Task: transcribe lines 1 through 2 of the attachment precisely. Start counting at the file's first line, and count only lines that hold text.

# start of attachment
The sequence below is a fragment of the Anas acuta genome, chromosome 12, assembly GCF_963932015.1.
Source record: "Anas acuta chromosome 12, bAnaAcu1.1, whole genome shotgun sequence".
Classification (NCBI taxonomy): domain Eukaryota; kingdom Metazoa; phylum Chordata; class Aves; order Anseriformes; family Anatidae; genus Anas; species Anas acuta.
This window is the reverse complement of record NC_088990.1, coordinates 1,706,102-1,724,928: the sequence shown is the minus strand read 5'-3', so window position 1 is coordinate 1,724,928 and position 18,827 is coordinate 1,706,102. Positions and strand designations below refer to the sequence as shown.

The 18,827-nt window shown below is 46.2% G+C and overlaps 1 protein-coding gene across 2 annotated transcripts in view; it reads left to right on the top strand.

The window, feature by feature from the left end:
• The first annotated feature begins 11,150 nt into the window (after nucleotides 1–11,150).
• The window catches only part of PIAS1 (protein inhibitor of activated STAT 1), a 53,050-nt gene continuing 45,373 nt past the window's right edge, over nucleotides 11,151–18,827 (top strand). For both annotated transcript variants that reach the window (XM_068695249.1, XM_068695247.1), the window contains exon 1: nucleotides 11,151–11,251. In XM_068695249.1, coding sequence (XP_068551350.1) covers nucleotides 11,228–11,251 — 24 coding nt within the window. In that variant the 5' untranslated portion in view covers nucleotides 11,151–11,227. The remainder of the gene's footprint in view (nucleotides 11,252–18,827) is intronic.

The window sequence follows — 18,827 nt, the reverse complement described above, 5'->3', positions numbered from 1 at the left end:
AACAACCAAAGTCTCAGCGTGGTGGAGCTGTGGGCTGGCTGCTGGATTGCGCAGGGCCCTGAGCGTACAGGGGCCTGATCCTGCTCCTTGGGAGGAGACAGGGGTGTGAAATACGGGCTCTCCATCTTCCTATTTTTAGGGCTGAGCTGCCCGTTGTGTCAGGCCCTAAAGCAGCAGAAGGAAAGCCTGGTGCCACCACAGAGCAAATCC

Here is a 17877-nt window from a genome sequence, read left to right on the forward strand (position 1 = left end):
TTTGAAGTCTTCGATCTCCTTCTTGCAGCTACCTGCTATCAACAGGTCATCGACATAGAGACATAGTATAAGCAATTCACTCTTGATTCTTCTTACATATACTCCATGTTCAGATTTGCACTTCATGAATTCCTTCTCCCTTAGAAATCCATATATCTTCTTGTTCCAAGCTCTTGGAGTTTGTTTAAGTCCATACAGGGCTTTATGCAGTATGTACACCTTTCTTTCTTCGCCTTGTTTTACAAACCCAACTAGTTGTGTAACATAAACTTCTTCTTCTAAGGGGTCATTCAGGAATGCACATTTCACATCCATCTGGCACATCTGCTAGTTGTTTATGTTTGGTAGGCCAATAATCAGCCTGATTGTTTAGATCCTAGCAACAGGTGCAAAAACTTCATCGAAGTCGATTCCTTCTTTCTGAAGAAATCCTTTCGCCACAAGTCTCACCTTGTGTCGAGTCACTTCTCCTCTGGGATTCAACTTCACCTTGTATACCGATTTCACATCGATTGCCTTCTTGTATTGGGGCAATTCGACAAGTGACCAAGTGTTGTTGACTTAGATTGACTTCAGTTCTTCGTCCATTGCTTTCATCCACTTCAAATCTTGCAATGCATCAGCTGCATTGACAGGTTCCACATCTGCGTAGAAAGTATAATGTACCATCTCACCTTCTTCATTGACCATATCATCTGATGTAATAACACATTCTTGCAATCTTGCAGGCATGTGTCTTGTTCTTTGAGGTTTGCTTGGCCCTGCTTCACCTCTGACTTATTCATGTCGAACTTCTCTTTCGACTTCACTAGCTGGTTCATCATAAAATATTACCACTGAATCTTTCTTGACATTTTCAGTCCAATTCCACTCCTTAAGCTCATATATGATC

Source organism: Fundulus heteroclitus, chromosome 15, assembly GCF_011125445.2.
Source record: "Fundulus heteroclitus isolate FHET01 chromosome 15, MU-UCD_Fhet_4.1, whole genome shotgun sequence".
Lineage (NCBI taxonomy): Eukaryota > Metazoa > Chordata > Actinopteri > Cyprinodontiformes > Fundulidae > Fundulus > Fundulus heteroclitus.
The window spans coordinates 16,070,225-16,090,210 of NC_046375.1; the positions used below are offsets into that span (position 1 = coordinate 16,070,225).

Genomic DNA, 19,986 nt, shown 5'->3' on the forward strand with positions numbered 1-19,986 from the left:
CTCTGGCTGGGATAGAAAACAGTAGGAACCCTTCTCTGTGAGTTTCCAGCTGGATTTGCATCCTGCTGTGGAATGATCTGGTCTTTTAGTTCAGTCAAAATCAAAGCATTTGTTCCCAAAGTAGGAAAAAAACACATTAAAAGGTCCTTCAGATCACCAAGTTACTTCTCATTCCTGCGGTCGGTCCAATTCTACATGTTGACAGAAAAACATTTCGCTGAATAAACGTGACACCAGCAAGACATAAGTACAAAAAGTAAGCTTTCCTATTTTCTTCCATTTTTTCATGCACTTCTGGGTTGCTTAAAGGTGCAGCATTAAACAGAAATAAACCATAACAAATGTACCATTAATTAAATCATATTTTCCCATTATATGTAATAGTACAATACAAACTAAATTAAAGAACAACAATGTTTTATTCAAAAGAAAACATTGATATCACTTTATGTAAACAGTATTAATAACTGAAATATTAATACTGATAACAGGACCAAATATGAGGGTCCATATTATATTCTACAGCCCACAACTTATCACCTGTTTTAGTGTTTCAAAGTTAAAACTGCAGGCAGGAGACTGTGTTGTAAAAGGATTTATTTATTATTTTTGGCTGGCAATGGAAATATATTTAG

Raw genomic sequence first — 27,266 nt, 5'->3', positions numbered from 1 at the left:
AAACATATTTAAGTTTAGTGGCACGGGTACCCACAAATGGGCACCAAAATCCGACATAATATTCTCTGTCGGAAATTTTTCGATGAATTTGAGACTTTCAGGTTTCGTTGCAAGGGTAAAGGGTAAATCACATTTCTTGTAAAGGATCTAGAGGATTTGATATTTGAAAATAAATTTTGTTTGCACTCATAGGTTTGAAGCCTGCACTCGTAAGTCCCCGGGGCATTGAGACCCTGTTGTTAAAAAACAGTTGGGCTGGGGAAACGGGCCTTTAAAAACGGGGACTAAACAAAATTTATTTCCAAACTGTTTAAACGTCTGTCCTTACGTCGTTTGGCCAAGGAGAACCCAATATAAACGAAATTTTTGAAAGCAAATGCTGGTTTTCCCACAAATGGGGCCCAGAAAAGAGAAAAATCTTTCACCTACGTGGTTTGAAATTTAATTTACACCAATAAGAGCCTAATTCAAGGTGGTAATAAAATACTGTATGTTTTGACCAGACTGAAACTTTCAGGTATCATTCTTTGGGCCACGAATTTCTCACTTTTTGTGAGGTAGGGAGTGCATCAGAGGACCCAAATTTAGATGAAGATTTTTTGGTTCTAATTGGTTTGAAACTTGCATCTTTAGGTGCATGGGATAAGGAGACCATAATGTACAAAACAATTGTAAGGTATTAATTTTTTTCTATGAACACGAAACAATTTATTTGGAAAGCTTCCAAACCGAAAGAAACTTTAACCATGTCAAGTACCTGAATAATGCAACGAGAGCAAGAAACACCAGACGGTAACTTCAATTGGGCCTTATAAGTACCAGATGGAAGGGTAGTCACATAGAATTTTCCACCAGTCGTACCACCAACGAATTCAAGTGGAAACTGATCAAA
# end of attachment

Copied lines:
The sequence below is a fragment of the Anas acuta genome, chromosome 12, assembly GCF_963932015.1.
Source record: "Anas acuta chromosome 12, bAnaAcu1.1, whole genome shotgun sequence".